With passage of legislation last week in the U.S House of Representatives, proposals for granting Washington, D.C., residents representation in Congress are gaining traction. Strong majorities of Americans understand the fairness of this change and support it. The proposal would retain an area including most of the primary federal offices — the White House, Capitol, Supreme Court, and Library of Congress — as a federal district. The rest of D.C. would become a state.

In 1869 women were given the right to vote in Wyoming. By 1920, when women were given the right to vote in America, Wyoming women had been voting for a half century. Today, 152 years later, women in Washington, D.C., still do not have the right to vote for representation in Congress. Neither do the men.

As a state that, along with Vermont, has a smaller population than the District of Columbia, Wyoming should be a champion of the right to vote in D.C. No right is more precious in a free country. Nothing would be fairer. The new state would have a single voting representative in the House and two senators.

Paul Hansen

Paul Hansen

Washington, D.C., has 689,545 residents, roughly 113,000 more residents than we have in Wyoming, according to census figures released Monday. D.C. residents are subject to all federal taxes and pay far more in total tax revenue than we do. More Washington residents volunteer for military service. More have made the ultimate sacrifice. More veterans (30,000) live in Washington, D.C., than in Wyoming. They cannot vote for members of Congress either.

While the federal government has a large role in the district, it owns a smaller percentage of land there than the 50% of Wyoming that it owns.

Polls show that 82% of the American public thinks that Washington, D.C., voters should have the same voting rights as the rest of us. Almost as many mistakenly believe they already have that right. In 1963, Washington, D.C., residents were given the right to vote for president of the United States. They were given three electoral votes — the number they would have if they were a state. In fact, Washington, D.C., is already treated like a state in hundreds of federal statutes.

This is the only capital of any democracy in the world where its residents do not have the right to vote. People of the capital of the free world should have a vote in Congress. Ironically, Americans living overseas can vote for Congress, unless their home address is Washington, D.C.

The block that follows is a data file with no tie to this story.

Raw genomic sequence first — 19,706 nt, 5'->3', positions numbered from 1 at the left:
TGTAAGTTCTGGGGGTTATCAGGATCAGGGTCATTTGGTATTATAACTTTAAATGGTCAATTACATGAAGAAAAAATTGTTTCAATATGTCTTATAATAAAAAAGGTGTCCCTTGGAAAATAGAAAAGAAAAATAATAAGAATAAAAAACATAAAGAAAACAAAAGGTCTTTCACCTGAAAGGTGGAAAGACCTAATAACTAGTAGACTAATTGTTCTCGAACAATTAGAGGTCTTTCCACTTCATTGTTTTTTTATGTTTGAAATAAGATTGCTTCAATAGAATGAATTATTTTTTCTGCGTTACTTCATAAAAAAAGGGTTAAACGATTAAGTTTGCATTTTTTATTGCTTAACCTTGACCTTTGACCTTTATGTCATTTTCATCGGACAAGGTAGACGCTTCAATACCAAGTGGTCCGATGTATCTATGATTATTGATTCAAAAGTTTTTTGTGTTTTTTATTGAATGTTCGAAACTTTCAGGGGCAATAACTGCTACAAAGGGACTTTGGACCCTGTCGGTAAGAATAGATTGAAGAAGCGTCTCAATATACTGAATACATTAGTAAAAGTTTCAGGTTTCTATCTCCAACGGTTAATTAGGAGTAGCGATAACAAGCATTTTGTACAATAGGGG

The only real reason given to oppose this is a partisan political one. D.C. tends to vote Democratic, so the new seats would favor Democrats. Republicans already have a massive representational advantage in the U.S. Senate. California has two senators for 40 million people. We have two for 576,851 people.

Some in Wyoming will argue against allowing D.C. residents to vote. People in the District of Columbia are mostly Democrats. We are mostly Republicans. People in D.C. are mostly urban dwellers. We are mostly rural. Many people in D.C. are black. We are mostly white.

In Wyoming we hear a lot about local control when the federal government manages federal land or puts requirements on federal funding. In Congress the same people who cry for local control for their states routinely deny it for D.C. residents.

In 1890, when Wyoming was being considered for statehood, the fact that our women had the right to vote, while America’s did not, was an issue. When the United States asked Wyoming if they could do something about this, legend has it that we responded: “If we can’t bring our women, we ain’t coming.”

This issue is now before the U.S. Senate. Wyoming’s support for the right of Americans who live in Washington, D.C., to be represented in Congress is the right thing to do. It says that our state motto, “Equal Rights,” is more than a motto. It is a core value that we hold dear for all.

Paul W. Hansen’s Common Ground column appears about twice per month. Columns are solely the opinion of their authors. You can contact him via columnists@jhnewsandguide.com.

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